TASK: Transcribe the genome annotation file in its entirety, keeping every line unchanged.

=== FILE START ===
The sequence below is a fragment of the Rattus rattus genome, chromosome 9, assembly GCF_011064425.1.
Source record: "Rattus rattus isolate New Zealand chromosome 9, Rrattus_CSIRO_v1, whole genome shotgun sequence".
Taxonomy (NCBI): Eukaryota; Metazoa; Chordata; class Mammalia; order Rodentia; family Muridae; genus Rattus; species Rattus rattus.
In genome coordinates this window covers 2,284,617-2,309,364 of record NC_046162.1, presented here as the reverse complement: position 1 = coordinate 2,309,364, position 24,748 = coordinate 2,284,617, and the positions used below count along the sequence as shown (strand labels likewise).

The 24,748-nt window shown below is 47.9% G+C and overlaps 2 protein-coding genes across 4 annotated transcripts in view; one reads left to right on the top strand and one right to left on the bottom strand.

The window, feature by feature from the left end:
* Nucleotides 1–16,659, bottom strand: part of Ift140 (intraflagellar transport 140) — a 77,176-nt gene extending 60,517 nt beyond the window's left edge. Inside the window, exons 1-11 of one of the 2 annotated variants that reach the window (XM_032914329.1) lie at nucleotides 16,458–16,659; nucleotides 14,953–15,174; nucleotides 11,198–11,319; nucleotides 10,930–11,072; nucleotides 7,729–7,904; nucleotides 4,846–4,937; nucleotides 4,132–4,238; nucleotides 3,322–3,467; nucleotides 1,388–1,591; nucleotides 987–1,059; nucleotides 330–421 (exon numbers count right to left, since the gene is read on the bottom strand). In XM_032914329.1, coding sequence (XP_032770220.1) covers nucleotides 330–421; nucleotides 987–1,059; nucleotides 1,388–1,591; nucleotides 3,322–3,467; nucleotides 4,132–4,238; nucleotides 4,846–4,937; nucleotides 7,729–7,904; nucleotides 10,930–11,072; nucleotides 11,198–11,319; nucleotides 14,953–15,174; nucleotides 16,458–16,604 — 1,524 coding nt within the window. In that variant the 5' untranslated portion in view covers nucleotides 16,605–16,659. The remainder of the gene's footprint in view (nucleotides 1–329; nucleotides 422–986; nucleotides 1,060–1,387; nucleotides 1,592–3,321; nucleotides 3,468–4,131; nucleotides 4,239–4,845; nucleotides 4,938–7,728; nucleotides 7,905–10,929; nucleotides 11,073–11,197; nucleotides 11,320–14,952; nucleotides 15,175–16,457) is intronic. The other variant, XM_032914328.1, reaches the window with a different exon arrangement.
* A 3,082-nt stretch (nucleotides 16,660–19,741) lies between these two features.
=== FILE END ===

The sequence below is a fragment of the Rattus rattus genome, chromosome 9, assembly GCF_011064425.1.
Source record: "Rattus rattus isolate New Zealand chromosome 9, Rrattus_CSIRO_v1, whole genome shotgun sequence".
Taxonomy (NCBI): Eukaryota; Metazoa; Chordata; class Mammalia; order Rodentia; family Muridae; genus Rattus; species Rattus rattus.
In genome coordinates this window covers 2,284,617-2,309,364 of record NC_046162.1, presented here as the reverse complement: position 1 = coordinate 2,309,364, position 24,748 = coordinate 2,284,617, and the positions used below count along the sequence as shown (strand labels likewise).

The 24,748-nt window shown below is 47.9% G+C and overlaps 2 protein-coding genes across 4 annotated transcripts in view; one reads left to right on the top strand and one right to left on the bottom strand.

The window, feature by feature from the left end:
* Nucleotides 1–16,659, bottom strand: part of Ift140 (intraflagellar transport 140) — a 77,176-nt gene extending 60,517 nt beyond the window's left edge. Inside the window, exons 1-11 of one of the 2 annotated variants that reach the window (XM_032914329.1) lie at nucleotides 16,458–16,659; nucleotides 14,953–15,174; nucleotides 11,198–11,319; nucleotides 10,930–11,072; nucleotides 7,729–7,904; nucleotides 4,846–4,937; nucleotides 4,132–4,238; nucleotides 3,322–3,467; nucleotides 1,388–1,591; nucleotides 987–1,059; nucleotides 330–421 (exon numbers count right to left, since the gene is read on the bottom strand). In XM_032914329.1, coding sequence (XP_032770220.1) covers nucleotides 330–421; nucleotides 987–1,059; nucleotides 1,388–1,591; nucleotides 3,322–3,467; nucleotides 4,132–4,238; nucleotides 4,846–4,937; nucleotides 7,729–7,904; nucleotides 10,930–11,072; nucleotides 11,198–11,319; nucleotides 14,953–15,174; nucleotides 16,458–16,604 — 1,524 coding nt within the window. In that variant the 5' untranslated portion in view covers nucleotides 16,605–16,659. The remainder of the gene's footprint in view (nucleotides 1–329; nucleotides 422–986; nucleotides 1,060–1,387; nucleotides 1,592–3,321; nucleotides 3,468–4,131; nucleotides 4,239–4,845; nucleotides 4,938–7,728; nucleotides 7,905–10,929; nucleotides 11,073–11,197; nucleotides 11,320–14,952; nucleotides 15,175–16,457) is intronic. The other variant, XM_032914328.1, reaches the window with a different exon arrangement.
* A 3,082-nt stretch (nucleotides 16,660–19,741) lies between these two features.